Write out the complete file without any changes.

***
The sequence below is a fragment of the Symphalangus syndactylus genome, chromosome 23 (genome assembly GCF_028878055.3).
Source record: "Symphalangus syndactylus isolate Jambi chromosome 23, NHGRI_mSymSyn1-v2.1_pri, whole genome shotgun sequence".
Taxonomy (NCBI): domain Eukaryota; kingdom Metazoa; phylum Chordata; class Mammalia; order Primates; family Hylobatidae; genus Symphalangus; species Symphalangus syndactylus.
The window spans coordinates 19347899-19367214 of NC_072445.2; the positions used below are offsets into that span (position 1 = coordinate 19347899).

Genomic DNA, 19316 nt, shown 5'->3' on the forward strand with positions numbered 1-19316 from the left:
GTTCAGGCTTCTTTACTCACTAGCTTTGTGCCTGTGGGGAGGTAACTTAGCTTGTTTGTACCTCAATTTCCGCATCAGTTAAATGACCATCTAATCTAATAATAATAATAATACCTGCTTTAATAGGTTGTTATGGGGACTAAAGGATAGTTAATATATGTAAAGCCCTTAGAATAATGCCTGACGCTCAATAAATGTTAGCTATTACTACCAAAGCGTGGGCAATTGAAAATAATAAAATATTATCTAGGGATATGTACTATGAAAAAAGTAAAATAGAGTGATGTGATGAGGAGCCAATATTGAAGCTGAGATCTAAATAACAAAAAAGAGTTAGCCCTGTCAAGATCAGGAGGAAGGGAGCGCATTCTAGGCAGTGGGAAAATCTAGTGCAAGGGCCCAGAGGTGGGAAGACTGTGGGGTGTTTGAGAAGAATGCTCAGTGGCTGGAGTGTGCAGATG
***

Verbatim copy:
The sequence below is a fragment of the Symphalangus syndactylus genome, chromosome 23 (genome assembly GCF_028878055.3).
Source record: "Symphalangus syndactylus isolate Jambi chromosome 23, NHGRI_mSymSyn1-v2.1_pri, whole genome shotgun sequence".
Taxonomy (NCBI): domain Eukaryota; kingdom Metazoa; phylum Chordata; class Mammalia; order Primates; family Hylobatidae; genus Symphalangus; species Symphalangus syndactylus.
The window spans coordinates 19347899-19367214 of NC_072445.2; the positions used below are offsets into that span (position 1 = coordinate 19347899).

Genomic DNA, 19316 nt, shown 5'->3' on the forward strand with positions numbered 1-19316 from the left:
GTTCAGGCTTCTTTACTCACTAGCTTTGTGCCTGTGGGGAGGTAACTTAGCTTGTTTGTACCTCAATTTCCGCATCAGTTAAATGACCATCTAATCTAATAATAATAATAATACCTGCTTTAATAGGTTGTTATGGGGACTAAAGGATAGTTAATATATGTAAAGCCCTTAGAATAATGCCTGACGCTCAATAAATGTTAGCTATTACTACCAAAGCGTGGGCAATTGAAAATAATAAAATATTATCTAGGGATATGTACTATGAAAAAAGTAAAATAGAGTGATGTGATGAGGAGCCAATATTGAAGCTGAGATCTAAATAACAAAAAAGAGTTAGCCCTGTCAAGATCAGGAGGAAGGGAGCGCATTCTAGGCAGTGGGAAAATCTAGTGCAAGGGCCCAGAGGTGGGAAGACTGTGGGGTGTTTGAGAAGAATGCTCAGTGGCTGGAGTGTGCAGATG